Stranger in the Shogun’s City: A Japanese Woman and Her World by Amy Stanley (Scribner)
You have that just right: Amy Stanley tells the story of how Edo became Tokyo through the life of Tsueno, daughter of a Buddhist priest in a rural province at a moment that Japan’s transformation is taking root. Tsueno attends school, learns to sew and dreams of the big city.
At age 12, she is married off and dispatched to an even more remote province. Three failed marriages later, she literally walks for weeks on a horrific journey to reach Edo where, impoverished and degraded, she proves to be a skillful survivor, finding a form of independence to which she clings, even after she marries a louche of a samurai. She dies in 1853, just before Commodore Perry’s arrival in Japan.
Remarkably resilient and tenacious, Tsueno was also rebellious, troublesome and not entirely likable. And her death brought me to tears.
Stanley renders Tsueno’s messy life, unique struggles and the quotidian particulars of her world so richly that this Japanese woman from another era becomes achingly human and resonant. While Edo dwells in collective memory, Tsueno emerges as a sort of every-woman who transcends time and is more than a vessel to represent Edo’s transformation into Tokyo and Japan’s path to power.
Stanley, an historian of early and modern Japan, happened to find a letter from Tsuneno hidden in an online archive online which led her to Japan and the discovery of a rich archive of letters written by Tsueno which had been saved by her family, along with a trove of its documents. Stanley is quite understated about this dedication and accomplishment. Nonetheless, as she explains in the book, she reads and speaks Japanese, but the brushstrokes of 200 years ago posed quite a challenge. Stanley photographed everything from the archive, and painstakingly translated it all to create a narrative of Tsueno’s life through her very detailed and personal letters.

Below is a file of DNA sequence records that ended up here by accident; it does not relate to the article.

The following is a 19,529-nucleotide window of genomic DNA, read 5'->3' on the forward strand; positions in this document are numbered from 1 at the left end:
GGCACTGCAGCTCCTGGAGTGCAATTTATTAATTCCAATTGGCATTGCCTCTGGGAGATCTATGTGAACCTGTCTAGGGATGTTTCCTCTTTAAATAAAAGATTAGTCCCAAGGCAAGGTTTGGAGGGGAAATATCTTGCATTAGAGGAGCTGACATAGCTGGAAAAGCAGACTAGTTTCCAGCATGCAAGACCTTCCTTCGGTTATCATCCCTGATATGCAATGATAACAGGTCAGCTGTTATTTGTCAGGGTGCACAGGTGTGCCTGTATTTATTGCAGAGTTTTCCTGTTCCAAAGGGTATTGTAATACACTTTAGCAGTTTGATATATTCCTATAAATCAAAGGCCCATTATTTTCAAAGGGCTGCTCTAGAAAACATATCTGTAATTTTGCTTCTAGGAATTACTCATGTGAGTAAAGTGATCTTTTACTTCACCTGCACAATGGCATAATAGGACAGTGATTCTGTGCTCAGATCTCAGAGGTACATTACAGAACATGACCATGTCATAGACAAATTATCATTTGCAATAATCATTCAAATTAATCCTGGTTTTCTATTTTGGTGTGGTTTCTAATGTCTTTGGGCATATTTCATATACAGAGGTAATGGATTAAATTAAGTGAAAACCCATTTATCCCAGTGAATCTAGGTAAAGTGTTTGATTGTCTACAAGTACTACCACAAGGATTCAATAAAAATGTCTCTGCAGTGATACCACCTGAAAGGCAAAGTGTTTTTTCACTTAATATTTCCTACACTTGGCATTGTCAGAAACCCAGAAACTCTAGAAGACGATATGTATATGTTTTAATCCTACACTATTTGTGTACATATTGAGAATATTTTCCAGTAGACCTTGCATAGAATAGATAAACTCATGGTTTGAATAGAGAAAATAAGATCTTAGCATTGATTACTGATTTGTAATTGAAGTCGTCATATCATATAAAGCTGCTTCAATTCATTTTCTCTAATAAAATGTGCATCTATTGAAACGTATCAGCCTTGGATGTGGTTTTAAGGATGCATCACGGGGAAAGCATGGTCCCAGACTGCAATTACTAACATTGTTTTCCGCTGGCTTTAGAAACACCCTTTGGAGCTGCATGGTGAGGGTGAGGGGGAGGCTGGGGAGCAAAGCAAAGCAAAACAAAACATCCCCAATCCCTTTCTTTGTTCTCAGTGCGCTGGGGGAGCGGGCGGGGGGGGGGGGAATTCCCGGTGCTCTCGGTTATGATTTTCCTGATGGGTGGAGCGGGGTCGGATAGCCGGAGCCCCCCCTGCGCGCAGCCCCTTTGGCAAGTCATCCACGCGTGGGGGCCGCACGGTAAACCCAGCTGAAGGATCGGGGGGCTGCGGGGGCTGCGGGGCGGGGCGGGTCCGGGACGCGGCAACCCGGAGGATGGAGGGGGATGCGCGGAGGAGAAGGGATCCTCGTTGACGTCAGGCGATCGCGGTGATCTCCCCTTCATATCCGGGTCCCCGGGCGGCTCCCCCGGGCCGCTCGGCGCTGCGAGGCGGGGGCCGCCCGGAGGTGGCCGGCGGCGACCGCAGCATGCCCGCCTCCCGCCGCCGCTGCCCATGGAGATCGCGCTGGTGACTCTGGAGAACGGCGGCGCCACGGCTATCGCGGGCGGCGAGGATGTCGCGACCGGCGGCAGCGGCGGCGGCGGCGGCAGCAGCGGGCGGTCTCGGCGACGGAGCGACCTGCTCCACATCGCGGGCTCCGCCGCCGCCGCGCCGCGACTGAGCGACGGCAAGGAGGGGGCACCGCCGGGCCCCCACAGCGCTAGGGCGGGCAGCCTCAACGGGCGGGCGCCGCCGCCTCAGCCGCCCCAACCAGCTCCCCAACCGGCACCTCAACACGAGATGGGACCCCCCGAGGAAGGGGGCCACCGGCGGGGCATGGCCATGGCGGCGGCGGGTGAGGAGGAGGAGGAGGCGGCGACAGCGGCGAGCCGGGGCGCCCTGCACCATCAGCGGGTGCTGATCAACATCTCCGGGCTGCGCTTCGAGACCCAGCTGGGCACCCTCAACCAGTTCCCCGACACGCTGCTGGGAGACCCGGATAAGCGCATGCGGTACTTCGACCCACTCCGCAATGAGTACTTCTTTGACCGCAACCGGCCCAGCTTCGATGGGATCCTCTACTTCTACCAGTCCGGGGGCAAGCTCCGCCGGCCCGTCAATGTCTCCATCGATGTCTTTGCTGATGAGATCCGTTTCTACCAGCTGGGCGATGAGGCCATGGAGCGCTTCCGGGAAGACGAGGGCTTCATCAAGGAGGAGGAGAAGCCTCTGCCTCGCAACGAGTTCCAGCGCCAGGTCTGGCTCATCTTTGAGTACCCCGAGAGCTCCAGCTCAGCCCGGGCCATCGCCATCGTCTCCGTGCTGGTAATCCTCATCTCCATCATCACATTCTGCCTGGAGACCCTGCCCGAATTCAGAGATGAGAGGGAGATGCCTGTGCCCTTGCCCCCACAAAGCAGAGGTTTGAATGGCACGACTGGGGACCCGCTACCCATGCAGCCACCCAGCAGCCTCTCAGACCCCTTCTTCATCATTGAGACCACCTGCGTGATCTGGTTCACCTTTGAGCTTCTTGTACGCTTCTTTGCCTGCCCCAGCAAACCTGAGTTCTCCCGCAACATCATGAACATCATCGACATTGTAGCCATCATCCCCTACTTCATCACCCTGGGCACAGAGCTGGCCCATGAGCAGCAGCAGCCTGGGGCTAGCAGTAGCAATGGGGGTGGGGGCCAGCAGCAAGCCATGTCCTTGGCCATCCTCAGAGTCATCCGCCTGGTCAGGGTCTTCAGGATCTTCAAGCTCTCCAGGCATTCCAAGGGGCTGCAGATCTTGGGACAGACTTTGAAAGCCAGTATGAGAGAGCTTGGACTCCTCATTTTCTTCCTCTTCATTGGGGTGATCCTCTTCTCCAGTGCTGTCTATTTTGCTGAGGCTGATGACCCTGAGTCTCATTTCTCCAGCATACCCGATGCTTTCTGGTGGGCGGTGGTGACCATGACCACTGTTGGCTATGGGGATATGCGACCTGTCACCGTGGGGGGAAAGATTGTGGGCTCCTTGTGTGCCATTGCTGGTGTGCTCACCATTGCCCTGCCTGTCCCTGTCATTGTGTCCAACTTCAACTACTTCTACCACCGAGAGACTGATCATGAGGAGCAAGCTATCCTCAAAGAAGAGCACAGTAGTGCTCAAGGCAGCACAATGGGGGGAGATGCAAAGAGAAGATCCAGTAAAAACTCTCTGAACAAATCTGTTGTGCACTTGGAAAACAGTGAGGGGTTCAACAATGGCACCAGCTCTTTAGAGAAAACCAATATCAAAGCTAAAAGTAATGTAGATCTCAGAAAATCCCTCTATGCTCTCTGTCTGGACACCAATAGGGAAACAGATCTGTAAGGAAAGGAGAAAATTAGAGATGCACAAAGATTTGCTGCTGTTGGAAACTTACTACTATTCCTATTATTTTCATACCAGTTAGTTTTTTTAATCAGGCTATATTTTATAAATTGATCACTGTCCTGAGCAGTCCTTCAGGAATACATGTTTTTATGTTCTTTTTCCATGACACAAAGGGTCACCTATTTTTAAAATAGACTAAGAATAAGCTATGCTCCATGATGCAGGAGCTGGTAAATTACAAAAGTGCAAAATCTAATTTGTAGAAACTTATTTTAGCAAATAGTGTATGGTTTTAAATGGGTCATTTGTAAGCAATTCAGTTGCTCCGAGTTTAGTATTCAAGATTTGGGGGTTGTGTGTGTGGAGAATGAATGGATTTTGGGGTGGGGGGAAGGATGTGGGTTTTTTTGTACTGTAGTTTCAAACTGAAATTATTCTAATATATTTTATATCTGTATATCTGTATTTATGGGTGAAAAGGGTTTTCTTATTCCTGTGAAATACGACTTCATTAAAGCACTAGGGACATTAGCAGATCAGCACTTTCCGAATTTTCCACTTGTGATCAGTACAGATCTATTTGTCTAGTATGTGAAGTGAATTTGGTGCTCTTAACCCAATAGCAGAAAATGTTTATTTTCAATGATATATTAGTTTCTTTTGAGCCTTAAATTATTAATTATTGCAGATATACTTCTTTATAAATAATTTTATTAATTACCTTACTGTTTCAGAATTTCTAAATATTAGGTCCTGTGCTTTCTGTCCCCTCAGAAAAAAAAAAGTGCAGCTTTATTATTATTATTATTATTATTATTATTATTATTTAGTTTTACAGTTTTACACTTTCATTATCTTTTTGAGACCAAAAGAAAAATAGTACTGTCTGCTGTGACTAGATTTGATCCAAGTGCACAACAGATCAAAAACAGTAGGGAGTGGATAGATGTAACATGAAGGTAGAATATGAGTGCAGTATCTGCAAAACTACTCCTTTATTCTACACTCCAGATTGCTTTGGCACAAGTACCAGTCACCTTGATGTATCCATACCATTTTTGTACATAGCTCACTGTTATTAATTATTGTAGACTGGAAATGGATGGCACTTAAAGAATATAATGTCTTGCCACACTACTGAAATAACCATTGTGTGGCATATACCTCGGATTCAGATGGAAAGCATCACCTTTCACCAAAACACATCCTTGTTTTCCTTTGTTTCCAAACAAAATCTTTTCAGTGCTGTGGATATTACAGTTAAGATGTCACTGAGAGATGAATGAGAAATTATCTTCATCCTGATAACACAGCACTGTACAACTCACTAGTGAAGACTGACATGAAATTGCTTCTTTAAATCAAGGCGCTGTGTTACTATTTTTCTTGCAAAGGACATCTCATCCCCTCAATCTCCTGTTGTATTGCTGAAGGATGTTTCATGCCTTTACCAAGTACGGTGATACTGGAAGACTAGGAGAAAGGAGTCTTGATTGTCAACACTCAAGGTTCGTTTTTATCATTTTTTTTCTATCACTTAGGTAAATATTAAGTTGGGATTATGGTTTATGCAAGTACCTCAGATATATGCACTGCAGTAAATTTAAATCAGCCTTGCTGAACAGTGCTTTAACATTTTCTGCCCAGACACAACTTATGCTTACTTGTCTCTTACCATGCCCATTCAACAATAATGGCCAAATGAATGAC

Stanley has recovered a lost world, and readers will understand what it felt like to be a rebellious woman trying to reinvent herself in an unforgiving world. Drawing on her knowledge of the history, Stanley contextualizes the letters which enhances their power. So, it’s a biography of a woman, but also of a portrait of what would become a great world city and its evolving culture.
This biography is such a sharp reminder of the importance of archives. I fear that we will soon face a future in which we will have to rely on redacted government documents. The victors will dominate the narrative, while the stories of the powerless will vanish unless we work to preserve them. With fewer, slimmer newspapers, email replacing letters and so much news disappearing online, we need a coordinated effort to create new archives, especially for those who may not have reached a moment of fame, or infamy.